OSU: Microwave key to huge energy savings
By Christina Williams
Editor, Sustainable Business Oregon
The humble microwave make hold the key to harvesting waste energy.
The problem of waste heat — from cars, appliances, machines and industry — has vexed researchers looking for a way to harness that heat to produce energy.
Chemists at Oregon State University have discovered that the humble microwave could play a crucial role in producing a promising group of compounds that can be used to more easily capture waste heat and turn it into electricity.
OSU scientists are nuking powdered metals in order to heat them to 1,800 degrees to create "skutterudites," a key ingredient used to produce low-cost thermoelectric energy.
"This is really quite fascinating," said Mas Subramanian, the Milton Harris Professor of Materials Science at OSU, in a press release. "It’s the first time we’ve ever used microwave technology to produce this class of materials."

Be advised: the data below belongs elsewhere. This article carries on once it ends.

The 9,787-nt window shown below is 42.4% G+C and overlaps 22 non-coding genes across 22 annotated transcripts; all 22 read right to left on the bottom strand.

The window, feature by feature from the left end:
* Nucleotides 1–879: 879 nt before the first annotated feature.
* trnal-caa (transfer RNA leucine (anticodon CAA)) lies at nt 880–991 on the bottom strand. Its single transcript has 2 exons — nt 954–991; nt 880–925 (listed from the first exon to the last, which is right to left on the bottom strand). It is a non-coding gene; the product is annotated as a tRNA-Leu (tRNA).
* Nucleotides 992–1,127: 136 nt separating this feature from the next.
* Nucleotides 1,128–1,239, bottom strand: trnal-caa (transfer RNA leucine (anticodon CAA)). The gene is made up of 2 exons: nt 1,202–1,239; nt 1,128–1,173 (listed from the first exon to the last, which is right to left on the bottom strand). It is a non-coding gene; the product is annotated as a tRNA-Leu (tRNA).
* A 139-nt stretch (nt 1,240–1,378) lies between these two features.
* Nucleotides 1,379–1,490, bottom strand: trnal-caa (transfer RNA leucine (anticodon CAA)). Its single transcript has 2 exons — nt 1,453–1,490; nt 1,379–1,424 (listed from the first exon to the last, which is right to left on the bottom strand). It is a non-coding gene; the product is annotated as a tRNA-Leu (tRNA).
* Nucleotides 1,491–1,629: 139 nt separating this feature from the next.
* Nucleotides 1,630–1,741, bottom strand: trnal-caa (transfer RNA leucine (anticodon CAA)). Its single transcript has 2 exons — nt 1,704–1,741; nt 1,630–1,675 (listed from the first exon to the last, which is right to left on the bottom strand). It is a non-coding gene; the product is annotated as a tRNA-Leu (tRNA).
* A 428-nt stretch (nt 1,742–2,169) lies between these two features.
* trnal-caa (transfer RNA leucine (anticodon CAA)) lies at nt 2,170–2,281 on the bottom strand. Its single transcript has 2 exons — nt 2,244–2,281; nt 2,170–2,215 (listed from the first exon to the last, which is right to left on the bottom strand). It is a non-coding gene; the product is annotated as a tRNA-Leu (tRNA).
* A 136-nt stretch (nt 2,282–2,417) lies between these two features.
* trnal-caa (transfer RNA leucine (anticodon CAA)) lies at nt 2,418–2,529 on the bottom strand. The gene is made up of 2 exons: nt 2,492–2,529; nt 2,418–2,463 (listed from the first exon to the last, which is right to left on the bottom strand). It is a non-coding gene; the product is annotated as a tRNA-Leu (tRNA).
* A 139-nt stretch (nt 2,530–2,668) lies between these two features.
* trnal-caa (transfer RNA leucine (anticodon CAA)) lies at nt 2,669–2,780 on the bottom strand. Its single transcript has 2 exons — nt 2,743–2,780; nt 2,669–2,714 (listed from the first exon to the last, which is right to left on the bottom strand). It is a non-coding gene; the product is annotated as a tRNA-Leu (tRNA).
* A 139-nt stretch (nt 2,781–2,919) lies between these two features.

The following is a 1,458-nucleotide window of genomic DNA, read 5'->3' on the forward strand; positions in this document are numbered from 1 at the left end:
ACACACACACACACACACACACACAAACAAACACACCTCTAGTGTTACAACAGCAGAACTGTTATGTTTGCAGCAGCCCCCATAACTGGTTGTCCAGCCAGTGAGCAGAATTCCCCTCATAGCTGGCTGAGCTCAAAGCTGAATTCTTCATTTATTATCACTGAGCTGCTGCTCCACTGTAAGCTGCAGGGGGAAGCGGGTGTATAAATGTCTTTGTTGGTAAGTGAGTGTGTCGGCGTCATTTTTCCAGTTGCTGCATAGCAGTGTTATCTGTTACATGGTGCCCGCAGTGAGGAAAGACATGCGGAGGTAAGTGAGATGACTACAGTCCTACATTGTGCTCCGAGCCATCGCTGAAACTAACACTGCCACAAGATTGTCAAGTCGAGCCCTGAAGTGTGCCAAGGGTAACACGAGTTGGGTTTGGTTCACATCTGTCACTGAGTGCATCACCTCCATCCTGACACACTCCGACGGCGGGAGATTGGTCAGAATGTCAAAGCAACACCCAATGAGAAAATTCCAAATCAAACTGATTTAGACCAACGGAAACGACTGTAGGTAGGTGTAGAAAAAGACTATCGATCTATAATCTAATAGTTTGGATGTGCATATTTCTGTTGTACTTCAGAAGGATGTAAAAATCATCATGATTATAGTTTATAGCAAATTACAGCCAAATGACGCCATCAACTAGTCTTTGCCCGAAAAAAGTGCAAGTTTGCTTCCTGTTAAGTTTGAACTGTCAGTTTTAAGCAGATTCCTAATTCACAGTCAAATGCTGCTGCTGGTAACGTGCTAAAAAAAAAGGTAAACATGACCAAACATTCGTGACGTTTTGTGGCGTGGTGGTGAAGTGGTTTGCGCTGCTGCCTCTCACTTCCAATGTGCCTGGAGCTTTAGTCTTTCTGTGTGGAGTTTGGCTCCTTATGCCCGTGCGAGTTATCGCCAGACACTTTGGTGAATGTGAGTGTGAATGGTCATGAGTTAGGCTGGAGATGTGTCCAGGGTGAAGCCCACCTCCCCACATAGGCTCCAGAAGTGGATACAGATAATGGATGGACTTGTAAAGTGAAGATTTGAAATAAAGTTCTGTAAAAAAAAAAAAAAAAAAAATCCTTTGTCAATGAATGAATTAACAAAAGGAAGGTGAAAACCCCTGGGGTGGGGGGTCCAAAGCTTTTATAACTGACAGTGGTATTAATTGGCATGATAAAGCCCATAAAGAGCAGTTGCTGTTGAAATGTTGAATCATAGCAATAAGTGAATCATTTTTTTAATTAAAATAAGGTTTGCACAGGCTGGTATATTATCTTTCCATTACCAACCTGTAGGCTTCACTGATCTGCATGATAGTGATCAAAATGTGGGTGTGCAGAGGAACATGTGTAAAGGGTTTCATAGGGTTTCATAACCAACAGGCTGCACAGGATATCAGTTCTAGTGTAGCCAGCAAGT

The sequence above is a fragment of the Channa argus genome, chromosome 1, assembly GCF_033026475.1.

Findings from the OSU research were published in the Materials Research Bulletin.
Thermoelectric power generation has always been known as a way to produce power from waste heat, but the process has always been prohibitively costly, inefficient and potentially toxic.
OSU's early success — further research is underway — in making a key compound needed to harvest waste heat efficiently and safely was supported by the National Science Foundation and the U.S. Department of Energy.
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